Sorry guys, I’m writing this because several people have asked me to read this book/recommended it to me. I just want to *politely decline* and say thanks, but I just can’t.
Let me explain.
I’ve had a few friends give me a complete, detailed synopsis in their own words after my original hesitation with this book (after reading reviews.)
I have no doubt that the story is emotional and beautiful up to a certain point. I’m glad it has affected some of you in such positive ways. Yes, I’m going against everything I normally say and judging this book without reading it – but please understand that this is not meant to trash this book but to show you why I (and several of my friends) just can’t personally deal with it. Also please note that I have read several excerpts, quotes, pages and reviews in addition to what my friends have told me. I hope you can understand the reason for this.
Firstly, I was made aware of several quotes where Will is talking about the life he can’t have because of his disability – and how in the end, he chooses medically induced suicide because he is defined by his disability.
“The thing is, I get that this could be a good life. I get that with you around, perhaps it could even be a very good life. But its not my life. It’s nothing like the life I want. Not even close. I loved my life, Clark. Really loved it. I loved my job, my travels, the things I was. I loved being a physical person. I liked riding my motorbike, hurling myself off buildings. I liked crushing people in business deals. I liked having sex. Lots of sex. I led a big life. I am not designed to exist in this thing – and yet for all intents and purposes it’s now the thing that defines me. It is the only thing that defines me.”
Now before anyone jumps down my throat and try to defend this, I get why the author shows this emotional struggle -and I understand that several people realistically feel this way and it is just a point of view.
Let me tell you all a little something personal. No, I can’t compare to someone who doesn’t have physical use of their limbs/etc. I’m not a quad. I am not comparing myself with them at all. But I have my own battle. I was diagnosed with Lyme Disease this past year- along with a slew of other health issues. I can’t live the life I would normally want. I can’t go out with friends, travel… work out…take care of my home, and do most of the things I love. As I’m writing this, I am on disability from work (from my dream job as an Art Director- with a company that I have endless love for) because I’m too sick to show up every day on site. Most days I have trouble breathing and eating basic foods without being very sick afterwards. I don’t know if I’ll get better (though I do have faith). But I’m at peace with what is happening to me. I’m not writing this for pity or to complain at all. Additionally, I have dear friends and family members who suffer their own types of limitations and disabilities- far worse than mine. I just want to say that life is more than this. I have so much to give even if I can’t do physical things that most people can. So does everyone else with any type of limiting condition. We are not our condition- we are not our disabilities. Life is so much more than being able to live out our own desires. Our lives are worth something, and I’m thankful to be alive despite being “unable to live my life to the fullest”. Living a full life is not just about being able to do certain things. Its the impact we can have on others, the love we can still share. Yes, my viewpoint is fueled by my faith in God, but regardless – I think it stands as a universal truth. Life is so precious, and everyone has something to give.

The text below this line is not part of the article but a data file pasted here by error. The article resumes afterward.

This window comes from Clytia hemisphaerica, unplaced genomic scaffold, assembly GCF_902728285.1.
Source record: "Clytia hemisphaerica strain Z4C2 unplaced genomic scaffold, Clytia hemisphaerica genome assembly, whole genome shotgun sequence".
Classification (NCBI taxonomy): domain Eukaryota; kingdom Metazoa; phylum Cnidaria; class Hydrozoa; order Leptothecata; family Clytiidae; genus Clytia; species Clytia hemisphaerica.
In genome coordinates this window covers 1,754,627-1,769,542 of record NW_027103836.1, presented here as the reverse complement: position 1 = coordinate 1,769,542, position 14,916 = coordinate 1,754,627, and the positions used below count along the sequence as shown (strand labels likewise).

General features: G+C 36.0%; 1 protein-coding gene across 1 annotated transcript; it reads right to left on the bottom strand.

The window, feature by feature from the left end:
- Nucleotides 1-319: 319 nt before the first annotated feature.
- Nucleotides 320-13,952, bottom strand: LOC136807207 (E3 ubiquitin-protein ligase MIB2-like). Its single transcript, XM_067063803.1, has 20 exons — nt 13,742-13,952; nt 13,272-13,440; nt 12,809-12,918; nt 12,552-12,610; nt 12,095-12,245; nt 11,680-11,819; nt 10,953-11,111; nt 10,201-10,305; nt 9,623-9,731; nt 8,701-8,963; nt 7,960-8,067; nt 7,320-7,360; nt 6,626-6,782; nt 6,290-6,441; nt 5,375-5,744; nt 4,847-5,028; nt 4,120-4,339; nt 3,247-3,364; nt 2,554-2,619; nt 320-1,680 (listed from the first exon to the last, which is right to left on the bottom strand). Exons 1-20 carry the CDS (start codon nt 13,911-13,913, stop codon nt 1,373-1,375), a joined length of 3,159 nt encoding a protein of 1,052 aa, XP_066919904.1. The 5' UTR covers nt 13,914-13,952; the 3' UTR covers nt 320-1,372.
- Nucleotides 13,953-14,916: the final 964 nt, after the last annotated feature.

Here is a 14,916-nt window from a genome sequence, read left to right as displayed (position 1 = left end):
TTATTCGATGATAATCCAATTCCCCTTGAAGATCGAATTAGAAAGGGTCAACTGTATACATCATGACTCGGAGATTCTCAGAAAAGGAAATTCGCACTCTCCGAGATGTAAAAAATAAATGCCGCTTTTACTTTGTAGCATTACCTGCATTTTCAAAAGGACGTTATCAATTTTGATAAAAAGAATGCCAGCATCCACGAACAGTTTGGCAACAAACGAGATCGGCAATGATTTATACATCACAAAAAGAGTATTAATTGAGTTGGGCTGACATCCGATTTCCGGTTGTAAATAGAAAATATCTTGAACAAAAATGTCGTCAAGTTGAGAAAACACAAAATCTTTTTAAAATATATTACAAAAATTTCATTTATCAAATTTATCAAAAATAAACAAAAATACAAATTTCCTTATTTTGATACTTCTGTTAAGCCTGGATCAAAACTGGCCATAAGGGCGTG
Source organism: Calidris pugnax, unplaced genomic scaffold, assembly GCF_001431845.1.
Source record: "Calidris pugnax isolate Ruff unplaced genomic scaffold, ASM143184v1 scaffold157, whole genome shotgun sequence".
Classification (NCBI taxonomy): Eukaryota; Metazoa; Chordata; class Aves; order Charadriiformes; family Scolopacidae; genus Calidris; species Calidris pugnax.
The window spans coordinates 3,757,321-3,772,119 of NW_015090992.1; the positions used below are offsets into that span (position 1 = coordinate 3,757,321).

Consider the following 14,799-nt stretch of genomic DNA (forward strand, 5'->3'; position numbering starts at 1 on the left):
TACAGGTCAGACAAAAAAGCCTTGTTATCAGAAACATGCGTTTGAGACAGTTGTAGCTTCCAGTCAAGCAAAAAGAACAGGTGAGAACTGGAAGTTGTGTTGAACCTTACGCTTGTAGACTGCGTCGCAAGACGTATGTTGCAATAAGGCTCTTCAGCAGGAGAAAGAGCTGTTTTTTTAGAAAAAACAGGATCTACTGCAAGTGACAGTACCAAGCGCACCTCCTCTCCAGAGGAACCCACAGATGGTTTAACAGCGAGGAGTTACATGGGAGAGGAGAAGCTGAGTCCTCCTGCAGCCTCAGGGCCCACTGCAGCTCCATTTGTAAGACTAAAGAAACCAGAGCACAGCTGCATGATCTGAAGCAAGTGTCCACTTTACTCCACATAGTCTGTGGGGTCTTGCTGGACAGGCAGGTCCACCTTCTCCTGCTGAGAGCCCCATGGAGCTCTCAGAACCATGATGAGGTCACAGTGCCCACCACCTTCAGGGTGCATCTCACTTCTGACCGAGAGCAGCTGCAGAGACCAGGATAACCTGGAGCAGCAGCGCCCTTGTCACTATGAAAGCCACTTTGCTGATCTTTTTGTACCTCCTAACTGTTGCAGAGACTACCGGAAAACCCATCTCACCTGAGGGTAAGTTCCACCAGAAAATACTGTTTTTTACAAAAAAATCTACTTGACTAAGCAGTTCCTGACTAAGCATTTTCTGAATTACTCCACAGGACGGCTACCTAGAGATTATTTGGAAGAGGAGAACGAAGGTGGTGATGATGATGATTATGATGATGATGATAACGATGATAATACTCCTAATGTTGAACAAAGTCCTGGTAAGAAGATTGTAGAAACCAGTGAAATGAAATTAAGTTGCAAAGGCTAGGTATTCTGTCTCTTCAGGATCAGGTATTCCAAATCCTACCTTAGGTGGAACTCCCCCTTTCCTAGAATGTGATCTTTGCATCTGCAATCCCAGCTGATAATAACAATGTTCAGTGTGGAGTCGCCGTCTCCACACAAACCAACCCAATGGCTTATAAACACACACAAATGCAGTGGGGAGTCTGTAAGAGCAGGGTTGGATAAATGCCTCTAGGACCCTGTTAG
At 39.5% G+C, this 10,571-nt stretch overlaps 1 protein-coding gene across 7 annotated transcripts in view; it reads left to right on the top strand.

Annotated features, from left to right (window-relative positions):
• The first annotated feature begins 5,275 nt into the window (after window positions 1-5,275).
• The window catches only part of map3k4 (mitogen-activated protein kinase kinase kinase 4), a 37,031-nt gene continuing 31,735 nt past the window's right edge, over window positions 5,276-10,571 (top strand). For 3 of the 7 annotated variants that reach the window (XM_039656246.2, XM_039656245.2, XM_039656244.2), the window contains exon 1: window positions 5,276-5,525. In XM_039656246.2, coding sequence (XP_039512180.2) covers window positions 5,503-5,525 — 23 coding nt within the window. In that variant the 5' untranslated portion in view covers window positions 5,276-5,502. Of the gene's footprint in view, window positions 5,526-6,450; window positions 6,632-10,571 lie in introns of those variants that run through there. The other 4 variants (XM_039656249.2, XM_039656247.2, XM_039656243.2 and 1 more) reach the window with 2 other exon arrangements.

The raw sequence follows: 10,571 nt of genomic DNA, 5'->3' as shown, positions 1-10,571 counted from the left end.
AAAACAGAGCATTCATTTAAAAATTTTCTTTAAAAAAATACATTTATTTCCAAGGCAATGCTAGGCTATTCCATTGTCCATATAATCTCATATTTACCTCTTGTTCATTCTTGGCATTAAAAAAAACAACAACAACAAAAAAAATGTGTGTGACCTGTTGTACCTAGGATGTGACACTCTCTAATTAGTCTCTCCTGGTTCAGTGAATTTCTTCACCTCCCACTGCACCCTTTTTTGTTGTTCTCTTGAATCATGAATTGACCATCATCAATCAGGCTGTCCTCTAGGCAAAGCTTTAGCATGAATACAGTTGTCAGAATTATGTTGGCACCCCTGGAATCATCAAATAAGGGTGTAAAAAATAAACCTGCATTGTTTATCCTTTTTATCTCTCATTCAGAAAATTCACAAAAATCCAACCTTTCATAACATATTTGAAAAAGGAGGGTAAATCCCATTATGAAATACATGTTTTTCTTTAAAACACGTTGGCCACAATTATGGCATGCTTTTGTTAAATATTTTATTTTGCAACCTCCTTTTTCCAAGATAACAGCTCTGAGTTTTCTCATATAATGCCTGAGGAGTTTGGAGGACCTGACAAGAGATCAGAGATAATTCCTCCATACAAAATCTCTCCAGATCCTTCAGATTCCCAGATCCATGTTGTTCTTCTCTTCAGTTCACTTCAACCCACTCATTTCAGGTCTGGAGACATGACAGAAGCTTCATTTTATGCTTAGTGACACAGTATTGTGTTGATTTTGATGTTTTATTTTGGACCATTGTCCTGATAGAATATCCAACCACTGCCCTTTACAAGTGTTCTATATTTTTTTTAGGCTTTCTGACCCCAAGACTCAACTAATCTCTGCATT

Here is a quote from Stefani Shae and I think it speaks volumes.
“Illness and disability do not disqualify anyone from being able to live a full, rewarding life” #MeBeforeAbleism
So the idea of this story just breaks my heart- the devaluation of life if you can’t live it by his “full” standards.
Sure, I understand that there are some cases that I can’t even begin to imagine – that make life extremely difficult. I can’t even begin to talk about terminally ill cases nor will I judge them. No, I can’t relate to being a quadriplegic. I’m not going to judge everyone’s case.. but Will’s in particular just upsets me because of the way it is handled. Here’s an article that explains why better than I can: http://www.huffingtonpost.com/kim-sau…
Yes, I get that he inspired Lou for the better. I’m not addressing that. I’m not trying to argue that this book doesn’t have any redeeming qualities. I’m just disturbed by some of the things said in this book.
Again, please don’t walk away from this review thinking that I’m judging every bit of this book– but please understand the effect that some of the things said in this book have on people who are sick or limited in life in any way. I’m not the only one that feels this way- several disability rights activists are in quite a rage over it too. Sure, I think some beautiful people with disabilities will be able to handle this. I just can’t.